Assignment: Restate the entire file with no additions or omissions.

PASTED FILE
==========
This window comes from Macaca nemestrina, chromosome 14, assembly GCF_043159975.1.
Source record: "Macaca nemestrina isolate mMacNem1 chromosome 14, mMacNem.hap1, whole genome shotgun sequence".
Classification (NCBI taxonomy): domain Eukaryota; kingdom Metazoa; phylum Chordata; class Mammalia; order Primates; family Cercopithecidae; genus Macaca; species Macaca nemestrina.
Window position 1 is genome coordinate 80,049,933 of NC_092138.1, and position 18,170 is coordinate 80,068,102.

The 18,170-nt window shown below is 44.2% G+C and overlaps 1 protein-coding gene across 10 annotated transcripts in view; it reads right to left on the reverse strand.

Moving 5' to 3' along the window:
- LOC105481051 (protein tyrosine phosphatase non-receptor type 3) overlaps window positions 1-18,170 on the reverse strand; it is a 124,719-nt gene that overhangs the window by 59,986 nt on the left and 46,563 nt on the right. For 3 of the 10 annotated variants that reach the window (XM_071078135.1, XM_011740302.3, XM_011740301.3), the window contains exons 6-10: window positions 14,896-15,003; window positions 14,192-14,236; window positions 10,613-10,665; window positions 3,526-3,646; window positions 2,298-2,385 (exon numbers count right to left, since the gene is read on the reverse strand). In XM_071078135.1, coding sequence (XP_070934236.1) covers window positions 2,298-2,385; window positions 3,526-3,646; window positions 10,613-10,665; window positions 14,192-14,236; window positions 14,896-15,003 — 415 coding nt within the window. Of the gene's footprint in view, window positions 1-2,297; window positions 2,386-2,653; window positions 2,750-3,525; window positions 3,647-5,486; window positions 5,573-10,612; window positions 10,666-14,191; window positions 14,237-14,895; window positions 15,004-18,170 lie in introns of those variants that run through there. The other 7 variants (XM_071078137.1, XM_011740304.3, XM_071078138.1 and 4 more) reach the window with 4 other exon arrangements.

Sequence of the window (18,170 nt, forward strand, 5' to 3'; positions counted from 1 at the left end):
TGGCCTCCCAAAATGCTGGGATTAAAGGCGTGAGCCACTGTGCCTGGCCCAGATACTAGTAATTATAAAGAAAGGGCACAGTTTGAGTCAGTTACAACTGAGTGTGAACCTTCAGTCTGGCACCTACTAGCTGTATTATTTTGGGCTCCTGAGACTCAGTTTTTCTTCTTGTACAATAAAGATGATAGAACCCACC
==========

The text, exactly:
This window comes from Macaca nemestrina, chromosome 14, assembly GCF_043159975.1.
Source record: "Macaca nemestrina isolate mMacNem1 chromosome 14, mMacNem.hap1, whole genome shotgun sequence".
Classification (NCBI taxonomy): domain Eukaryota; kingdom Metazoa; phylum Chordata; class Mammalia; order Primates; family Cercopithecidae; genus Macaca; species Macaca nemestrina.
Window position 1 is genome coordinate 80,049,933 of NC_092138.1, and position 18,170 is coordinate 80,068,102.

The 18,170-nt window shown below is 44.2% G+C and overlaps 1 protein-coding gene across 10 annotated transcripts in view; it reads right to left on the reverse strand.

Moving 5' to 3' along the window:
- LOC105481051 (protein tyrosine phosphatase non-receptor type 3) overlaps window positions 1-18,170 on the reverse strand; it is a 124,719-nt gene that overhangs the window by 59,986 nt on the left and 46,563 nt on the right. For 3 of the 10 annotated variants that reach the window (XM_071078135.1, XM_011740302.3, XM_011740301.3), the window contains exons 6-10: window positions 14,896-15,003; window positions 14,192-14,236; window positions 10,613-10,665; window positions 3,526-3,646; window positions 2,298-2,385 (exon numbers count right to left, since the gene is read on the reverse strand). In XM_071078135.1, coding sequence (XP_070934236.1) covers window positions 2,298-2,385; window positions 3,526-3,646; window positions 10,613-10,665; window positions 14,192-14,236; window positions 14,896-15,003 — 415 coding nt within the window. Of the gene's footprint in view, window positions 1-2,297; window positions 2,386-2,653; window positions 2,750-3,525; window positions 3,647-5,486; window positions 5,573-10,612; window positions 10,666-14,191; window positions 14,237-14,895; window positions 15,004-18,170 lie in introns of those variants that run through there. The other 7 variants (XM_071078137.1, XM_011740304.3, XM_071078138.1 and 4 more) reach the window with 4 other exon arrangements.

Sequence of the window (18,170 nt, forward strand, 5' to 3'; positions counted from 1 at the left end):
TGGCCTCCCAAAATGCTGGGATTAAAGGCGTGAGCCACTGTGCCTGGCCCAGATACTAGTAATTATAAAGAAAGGGCACAGTTTGAGTCAGTTACAACTGAGTGTGAACCTTCAGTCTGGCACCTACTAGCTGTATTATTTTGGGCTCCTGAGACTCAGTTTTTCTTCTTGTACAATAAAGATGATAGAACCCACC